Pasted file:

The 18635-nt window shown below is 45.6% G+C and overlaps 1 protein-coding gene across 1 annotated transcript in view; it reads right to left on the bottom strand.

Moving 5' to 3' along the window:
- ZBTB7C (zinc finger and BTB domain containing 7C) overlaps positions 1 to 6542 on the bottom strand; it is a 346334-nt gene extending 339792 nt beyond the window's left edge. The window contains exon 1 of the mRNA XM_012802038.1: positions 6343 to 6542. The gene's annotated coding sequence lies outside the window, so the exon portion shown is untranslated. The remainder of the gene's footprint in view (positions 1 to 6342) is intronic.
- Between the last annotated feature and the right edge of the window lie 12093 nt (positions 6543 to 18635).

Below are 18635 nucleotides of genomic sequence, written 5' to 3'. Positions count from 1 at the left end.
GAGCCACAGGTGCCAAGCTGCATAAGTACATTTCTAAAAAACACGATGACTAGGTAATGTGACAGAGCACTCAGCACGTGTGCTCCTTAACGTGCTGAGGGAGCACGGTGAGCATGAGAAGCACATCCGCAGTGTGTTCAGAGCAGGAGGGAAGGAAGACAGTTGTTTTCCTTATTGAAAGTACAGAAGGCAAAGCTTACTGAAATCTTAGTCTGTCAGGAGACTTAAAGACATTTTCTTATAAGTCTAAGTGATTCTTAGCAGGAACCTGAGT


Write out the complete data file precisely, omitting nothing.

The 18635-nt window shown below is 45.6% G+C and overlaps 1 protein-coding gene across 1 annotated transcript in view; it reads right to left on the bottom strand.

Moving 5' to 3' along the window:
- ZBTB7C (zinc finger and BTB domain containing 7C) overlaps positions 1 to 6542 on the bottom strand; it is a 346334-nt gene extending 339792 nt beyond the window's left edge. The window contains exon 1 of the mRNA XM_012802038.1: positions 6343 to 6542. The gene's annotated coding sequence lies outside the window, so the exon portion shown is untranslated. The remainder of the gene's footprint in view (positions 1 to 6342) is intronic.
- Between the last annotated feature and the right edge of the window lie 12093 nt (positions 6543 to 18635).

Below are 18635 nucleotides of genomic sequence, written 5' to 3'. Positions count from 1 at the left end.
GAGCCACAGGTGCCAAGCTGCATAAGTACATTTCTAAAAAACACGATGACTAGGTAATGTGACAGAGCACTCAGCACGTGTGCTCCTTAACGTGCTGAGGGAGCACGGTGAGCATGAGAAGCACATCCGCAGTGTGTTCAGAGCAGGAGGGAAGGAAGACAGTTGTTTTCCTTATTGAAAGTACAGAAGGCAAAGCTTACTGAAATCTTAGTCTGTCAGGAGACTTAAAGACATTTTCTTATAAGTCTAAGTGATTCTTAGCAGGAACCTGAGT